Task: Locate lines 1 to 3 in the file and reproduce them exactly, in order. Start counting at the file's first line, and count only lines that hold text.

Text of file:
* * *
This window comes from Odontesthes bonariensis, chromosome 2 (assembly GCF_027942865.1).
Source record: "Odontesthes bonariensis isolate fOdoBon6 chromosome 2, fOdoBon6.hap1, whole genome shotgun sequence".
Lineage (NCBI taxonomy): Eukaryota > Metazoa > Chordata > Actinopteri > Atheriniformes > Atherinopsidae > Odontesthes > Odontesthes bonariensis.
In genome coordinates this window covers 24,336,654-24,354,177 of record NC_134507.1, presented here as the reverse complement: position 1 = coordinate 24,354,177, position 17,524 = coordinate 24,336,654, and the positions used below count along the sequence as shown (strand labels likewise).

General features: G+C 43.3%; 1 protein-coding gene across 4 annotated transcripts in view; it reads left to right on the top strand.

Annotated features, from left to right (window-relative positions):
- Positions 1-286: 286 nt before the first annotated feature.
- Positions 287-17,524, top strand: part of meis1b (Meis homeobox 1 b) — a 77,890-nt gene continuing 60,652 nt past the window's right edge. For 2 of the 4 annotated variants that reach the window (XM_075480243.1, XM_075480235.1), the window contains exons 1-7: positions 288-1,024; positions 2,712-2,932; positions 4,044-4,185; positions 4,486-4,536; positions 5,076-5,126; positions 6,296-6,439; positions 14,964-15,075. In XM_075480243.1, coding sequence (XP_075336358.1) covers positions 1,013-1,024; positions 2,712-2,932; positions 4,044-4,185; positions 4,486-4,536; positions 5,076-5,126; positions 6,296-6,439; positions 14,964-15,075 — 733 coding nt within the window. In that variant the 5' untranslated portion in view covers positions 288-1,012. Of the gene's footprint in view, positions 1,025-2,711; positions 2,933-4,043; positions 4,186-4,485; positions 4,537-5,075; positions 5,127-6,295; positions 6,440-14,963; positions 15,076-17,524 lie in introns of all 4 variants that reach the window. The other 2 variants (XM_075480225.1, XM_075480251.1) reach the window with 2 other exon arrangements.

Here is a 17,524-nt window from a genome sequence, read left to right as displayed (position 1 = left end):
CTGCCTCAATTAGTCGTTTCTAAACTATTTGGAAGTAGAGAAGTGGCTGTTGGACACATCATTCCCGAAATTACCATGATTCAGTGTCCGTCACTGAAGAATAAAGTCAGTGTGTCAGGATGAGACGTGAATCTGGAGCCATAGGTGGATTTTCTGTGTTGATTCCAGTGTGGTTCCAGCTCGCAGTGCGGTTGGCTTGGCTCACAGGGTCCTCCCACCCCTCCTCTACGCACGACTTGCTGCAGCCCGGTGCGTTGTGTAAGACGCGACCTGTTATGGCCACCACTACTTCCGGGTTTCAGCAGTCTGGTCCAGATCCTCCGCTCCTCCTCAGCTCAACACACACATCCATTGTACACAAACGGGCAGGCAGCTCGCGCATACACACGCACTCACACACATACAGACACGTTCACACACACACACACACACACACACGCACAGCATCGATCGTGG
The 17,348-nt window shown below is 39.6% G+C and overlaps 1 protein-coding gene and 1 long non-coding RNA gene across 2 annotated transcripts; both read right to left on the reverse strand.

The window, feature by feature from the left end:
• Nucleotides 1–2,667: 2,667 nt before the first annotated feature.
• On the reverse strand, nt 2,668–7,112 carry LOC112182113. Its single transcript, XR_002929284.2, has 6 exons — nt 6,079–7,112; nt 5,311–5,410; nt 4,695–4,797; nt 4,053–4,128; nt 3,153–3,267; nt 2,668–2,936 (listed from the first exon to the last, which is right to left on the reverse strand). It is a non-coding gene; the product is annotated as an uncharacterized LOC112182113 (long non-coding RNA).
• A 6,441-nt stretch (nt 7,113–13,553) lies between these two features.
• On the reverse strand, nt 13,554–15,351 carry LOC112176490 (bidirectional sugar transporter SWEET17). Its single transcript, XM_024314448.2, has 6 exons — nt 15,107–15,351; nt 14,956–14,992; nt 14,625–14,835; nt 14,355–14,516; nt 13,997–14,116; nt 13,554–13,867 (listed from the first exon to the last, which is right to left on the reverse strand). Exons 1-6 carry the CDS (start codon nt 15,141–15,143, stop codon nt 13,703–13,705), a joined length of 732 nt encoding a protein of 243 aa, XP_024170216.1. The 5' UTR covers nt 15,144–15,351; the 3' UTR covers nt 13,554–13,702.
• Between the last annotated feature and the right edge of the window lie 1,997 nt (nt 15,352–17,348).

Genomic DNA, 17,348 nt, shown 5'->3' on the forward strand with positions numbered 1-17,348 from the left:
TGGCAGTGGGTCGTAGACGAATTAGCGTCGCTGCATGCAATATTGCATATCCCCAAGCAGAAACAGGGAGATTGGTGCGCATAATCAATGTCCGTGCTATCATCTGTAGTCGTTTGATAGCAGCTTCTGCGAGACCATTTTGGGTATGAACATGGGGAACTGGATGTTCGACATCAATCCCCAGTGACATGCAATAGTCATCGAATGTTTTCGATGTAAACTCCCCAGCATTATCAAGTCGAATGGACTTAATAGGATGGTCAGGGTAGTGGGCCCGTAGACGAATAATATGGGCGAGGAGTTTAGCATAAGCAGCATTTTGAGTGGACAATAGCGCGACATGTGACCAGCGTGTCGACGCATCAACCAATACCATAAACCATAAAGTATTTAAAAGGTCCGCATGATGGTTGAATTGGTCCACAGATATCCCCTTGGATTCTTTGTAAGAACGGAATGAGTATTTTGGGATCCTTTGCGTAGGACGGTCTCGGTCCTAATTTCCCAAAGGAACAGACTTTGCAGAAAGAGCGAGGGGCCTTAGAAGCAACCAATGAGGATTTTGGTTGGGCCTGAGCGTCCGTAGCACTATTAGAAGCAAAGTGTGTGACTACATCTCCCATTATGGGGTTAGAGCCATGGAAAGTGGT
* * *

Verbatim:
This window comes from Odontesthes bonariensis, chromosome 2 (assembly GCF_027942865.1).
Source record: "Odontesthes bonariensis isolate fOdoBon6 chromosome 2, fOdoBon6.hap1, whole genome shotgun sequence".
Lineage (NCBI taxonomy): Eukaryota > Metazoa > Chordata > Actinopteri > Atheriniformes > Atherinopsidae > Odontesthes > Odontesthes bonariensis.